Washington city leaders took the next step Monday night toward establishing a citywide fiber-optic network after unanimously voting to award a $3,500 contract to a company to act as its internet service provider consultant.
The company, AiroNet, which has an office in Washington, is helping the city prepare to possibly launch its “Fiber to the Premises” project. AiroNet had the recommendation of Cochran Engineering, a company with multiple offices, including one in Union, and Landmark Contract Management, which is based in Fenton.
City Administrator Darren Lamb said Monday night’s vote reflected the next chapter in a multi-year effort to bring high-speed fiber internet to the city. As part of a deal that harkens back to the expansion of citywide cable television, the city selects one internet provider, which would be responsible for running fiber internet cables throughout Washington. Then individual property owners would be responsible for paying the company to run the fiber internet cable from their homes or businesses.
“This is very much just the exploratory phase,” Lamb said. A committee has been formed that includes representatives from Cochran, Landmark and the city, including Lamb, Treasurer Mary Sprung, Community and Economic Development Director Sal Maniaci, Director of Public Works and City Engineer John Nilges, Ward 1 Councilman Nick Obermark and Washington City Attorney Mark Piontek, who is serving as an adviser to the committee.
“We are looking at, for example, can we provide a service that is not being provided out there in the market or can we offer something that is a bit more competitive with what existing providers are offering. The ISP provider we picked tonight feels that there are faster speeds that we can get and provide that would exceed the current capabilities of what is in town at a competitive price.”
He continued, “We are not here to necessarily take over the market, but we want to go ahead and provide something that would be very competitive, have local control and will provide, hopefully, a consistent product.”
Per the company’s proposal, AiroNet agrees to help the city select the fiber strand quantity and type; route planning and mapping; identify potential opportunities to use existing fiber already placed in city right of way; assist in coordinating and reviewing requests for proposals when they go out in March; and draft cost estimates for the installation.
“I think you’ll probably know a little bit more when we present something in about two months,” Lamb said.
It will likely cost Washington millions of dollars if the city decides to move forward with implementing its Fiber to the Premises project, Lamb said. For comparison, a similar effort is underway in Jacksonville, Ill., a city of about 19,000 people. A report in the Jacksonville Journal-Courier on the project said it had a preliminary cost of $2.5 million.
Many communities have pointed to having a robust internet backbone as the key to attracting future development, especially tech companies.
Having citywide high-speed fiber internet would be a major selling point for the city, according to Maniaci.
“I think it is potentially very exciting for our existing citizens to have reliable, fast and affordable fiber internet to their homes. It is also an exciting marketing tool for the city to be able to entice young professionals to come to Washington. In today’s climate, especially, when more and more people are working from home, we can market the city as you can live in Washington and work from anywhere,” Maniaci said.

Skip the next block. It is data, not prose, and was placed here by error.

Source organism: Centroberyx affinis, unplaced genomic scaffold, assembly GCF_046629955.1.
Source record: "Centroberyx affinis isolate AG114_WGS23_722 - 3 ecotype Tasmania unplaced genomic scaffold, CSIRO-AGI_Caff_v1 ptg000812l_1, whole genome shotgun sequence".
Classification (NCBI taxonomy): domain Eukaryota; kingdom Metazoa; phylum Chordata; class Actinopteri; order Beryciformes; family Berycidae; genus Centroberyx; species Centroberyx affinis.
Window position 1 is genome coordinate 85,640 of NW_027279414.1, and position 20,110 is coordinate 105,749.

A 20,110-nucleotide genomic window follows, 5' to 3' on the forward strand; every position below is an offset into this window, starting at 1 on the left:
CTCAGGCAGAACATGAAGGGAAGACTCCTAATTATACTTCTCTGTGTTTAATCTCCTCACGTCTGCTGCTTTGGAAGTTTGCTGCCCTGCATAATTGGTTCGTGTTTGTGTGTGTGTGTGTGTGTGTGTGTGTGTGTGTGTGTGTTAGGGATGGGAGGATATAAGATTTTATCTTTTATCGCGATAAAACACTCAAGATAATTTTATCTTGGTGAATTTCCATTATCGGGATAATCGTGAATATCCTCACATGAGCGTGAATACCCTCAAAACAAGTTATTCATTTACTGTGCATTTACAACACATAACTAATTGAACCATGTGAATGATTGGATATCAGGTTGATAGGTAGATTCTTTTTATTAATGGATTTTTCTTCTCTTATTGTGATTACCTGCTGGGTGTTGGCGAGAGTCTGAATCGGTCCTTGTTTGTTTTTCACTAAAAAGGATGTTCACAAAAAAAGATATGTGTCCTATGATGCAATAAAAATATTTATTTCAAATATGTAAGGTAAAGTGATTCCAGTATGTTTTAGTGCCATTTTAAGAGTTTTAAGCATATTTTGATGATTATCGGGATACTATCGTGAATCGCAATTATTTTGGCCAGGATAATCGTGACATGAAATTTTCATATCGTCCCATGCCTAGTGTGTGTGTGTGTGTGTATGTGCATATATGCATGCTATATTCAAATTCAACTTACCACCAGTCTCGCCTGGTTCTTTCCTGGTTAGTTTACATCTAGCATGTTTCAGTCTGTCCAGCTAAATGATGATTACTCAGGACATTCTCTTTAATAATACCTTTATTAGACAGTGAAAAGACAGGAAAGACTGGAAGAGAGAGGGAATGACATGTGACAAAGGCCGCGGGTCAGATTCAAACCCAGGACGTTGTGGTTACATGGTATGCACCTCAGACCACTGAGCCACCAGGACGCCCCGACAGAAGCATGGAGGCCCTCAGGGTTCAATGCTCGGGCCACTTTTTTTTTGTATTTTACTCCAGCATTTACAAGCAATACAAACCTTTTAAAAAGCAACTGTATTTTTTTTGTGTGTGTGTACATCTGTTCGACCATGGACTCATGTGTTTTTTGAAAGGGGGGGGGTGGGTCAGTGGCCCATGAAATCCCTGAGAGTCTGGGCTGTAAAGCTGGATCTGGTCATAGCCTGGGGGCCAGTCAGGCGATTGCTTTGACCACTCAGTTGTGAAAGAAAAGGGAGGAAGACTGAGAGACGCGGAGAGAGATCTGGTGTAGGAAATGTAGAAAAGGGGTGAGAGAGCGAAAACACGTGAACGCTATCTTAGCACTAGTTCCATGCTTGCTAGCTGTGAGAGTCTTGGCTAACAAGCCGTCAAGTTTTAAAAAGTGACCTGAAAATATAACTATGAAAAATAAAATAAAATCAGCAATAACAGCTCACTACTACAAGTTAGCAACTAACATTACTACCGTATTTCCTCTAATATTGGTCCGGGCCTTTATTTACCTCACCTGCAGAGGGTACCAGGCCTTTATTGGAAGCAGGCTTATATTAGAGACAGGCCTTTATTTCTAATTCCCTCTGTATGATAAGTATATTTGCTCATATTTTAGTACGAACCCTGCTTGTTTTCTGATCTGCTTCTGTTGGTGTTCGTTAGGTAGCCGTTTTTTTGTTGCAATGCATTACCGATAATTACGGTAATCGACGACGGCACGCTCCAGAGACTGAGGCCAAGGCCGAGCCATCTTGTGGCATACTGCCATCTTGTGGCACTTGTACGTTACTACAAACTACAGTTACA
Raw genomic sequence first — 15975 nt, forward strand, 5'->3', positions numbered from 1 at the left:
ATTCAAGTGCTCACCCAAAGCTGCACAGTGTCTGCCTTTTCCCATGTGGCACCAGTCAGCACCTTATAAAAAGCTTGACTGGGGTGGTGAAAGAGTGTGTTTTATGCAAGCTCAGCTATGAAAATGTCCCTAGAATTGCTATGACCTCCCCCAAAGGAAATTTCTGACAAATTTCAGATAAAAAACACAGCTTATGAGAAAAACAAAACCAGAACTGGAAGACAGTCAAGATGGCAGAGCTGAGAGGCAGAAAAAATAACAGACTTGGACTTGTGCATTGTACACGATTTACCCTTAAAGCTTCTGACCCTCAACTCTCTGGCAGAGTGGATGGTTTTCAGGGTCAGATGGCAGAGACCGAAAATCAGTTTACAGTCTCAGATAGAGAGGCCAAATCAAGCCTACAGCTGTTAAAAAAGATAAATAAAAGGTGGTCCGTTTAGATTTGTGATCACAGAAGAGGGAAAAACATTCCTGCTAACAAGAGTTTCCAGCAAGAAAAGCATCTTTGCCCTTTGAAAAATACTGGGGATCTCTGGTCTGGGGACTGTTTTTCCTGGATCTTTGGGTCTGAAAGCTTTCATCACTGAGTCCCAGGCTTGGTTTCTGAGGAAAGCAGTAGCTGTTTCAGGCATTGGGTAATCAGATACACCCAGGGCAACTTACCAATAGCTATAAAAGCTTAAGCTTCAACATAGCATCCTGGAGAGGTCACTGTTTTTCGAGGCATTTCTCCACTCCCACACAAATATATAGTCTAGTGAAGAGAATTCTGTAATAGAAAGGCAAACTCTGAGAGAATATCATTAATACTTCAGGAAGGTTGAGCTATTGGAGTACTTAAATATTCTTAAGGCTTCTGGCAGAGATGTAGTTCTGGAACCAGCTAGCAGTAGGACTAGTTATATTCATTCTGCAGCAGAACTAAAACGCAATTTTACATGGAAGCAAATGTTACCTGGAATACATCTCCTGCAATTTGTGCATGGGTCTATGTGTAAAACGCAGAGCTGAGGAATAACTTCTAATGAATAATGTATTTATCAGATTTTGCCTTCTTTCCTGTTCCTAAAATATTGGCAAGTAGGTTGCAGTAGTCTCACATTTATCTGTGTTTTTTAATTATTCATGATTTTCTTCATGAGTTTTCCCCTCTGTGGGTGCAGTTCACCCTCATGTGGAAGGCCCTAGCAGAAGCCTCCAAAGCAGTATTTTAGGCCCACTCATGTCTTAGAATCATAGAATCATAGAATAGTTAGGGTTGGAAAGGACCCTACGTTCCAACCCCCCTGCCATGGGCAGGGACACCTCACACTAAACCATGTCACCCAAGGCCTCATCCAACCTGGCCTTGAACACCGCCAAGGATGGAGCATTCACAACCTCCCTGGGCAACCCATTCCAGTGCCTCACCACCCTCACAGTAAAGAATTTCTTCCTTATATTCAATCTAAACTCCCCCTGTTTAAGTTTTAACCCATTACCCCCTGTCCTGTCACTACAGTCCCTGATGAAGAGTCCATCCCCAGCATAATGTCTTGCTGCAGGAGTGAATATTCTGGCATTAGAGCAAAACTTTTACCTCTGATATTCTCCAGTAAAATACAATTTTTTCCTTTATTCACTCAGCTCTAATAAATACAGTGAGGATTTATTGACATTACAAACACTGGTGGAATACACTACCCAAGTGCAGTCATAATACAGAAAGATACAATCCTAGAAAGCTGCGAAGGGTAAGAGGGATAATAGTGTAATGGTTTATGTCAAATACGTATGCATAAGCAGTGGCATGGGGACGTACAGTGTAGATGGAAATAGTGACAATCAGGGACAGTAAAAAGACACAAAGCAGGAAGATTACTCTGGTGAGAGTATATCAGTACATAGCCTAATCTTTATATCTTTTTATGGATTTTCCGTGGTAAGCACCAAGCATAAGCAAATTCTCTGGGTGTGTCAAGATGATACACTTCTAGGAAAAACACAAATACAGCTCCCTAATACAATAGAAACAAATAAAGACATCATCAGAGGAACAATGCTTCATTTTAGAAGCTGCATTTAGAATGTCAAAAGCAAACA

Having high-speed fiber internet would also help attract new businesses to Washington, Maniaci said.
If approved, Lamb said Washington would likely be the first city in Franklin County to have citywide fiber offered to residents.
In other business, the Washington City Council voted 5-2 to award the High Street resurfacing and sidewalk project to Jokerst Paving and Contracting Inc., of Festus. The company’s bid of $597,151 was one of 10 bids submitted for the project, which is expected to take 55 days to complete. An official start date on the project has not been announced.
Nilges said this is the first of three infrastructure-related projects the city has planned for this year. The next project, which is expected to go out for bid later this month, includes the resurfacing of Circle Drive, Esther Street, Fair Street from Horn Street to Esther Street, and Locust Street from 10th to Eighth Streets. Resurfacing these streets is expected to cost more than $400,000, according to early cost projections.
More details about the third infrastructure project will be released later this spring, Nilges said.
The Washington City Council also voted unanimously to amend the city’s budget to allow for merit-based pay raises of up to 2 percent for city employees this fiscal year. The council also approved an ordinance which set Lamb’s annual salary at $108,619. The city administrator post is one of the few positions where the salary is set by ordinance, according to Washington Mayor Sandy Lucy. This salary, which takes effect later this month, represents a 2 percent pay raise for Lamb.
The council also voted to purchase three new patrol vehicles, which have a combined cost of $103,296, from Lou Fusz Ford. According to Washington Police Chief Ed Menefee, representatives of Auffenberg Ford in Washington and Joe Machens in Jefferson City said their dealerships did not have the needed patrol vehicles in stock nor would they be able to get any vehicles in stock.
The council also agreed to spend $12,690 for each of the three new patrol vehicles, which are replacing older patrol vehicles that have high mileage, for upgrades from VIP Public Safety. Based in St. Peters, VIP specializes in equipping police vehicles with the necessary light bars and other features.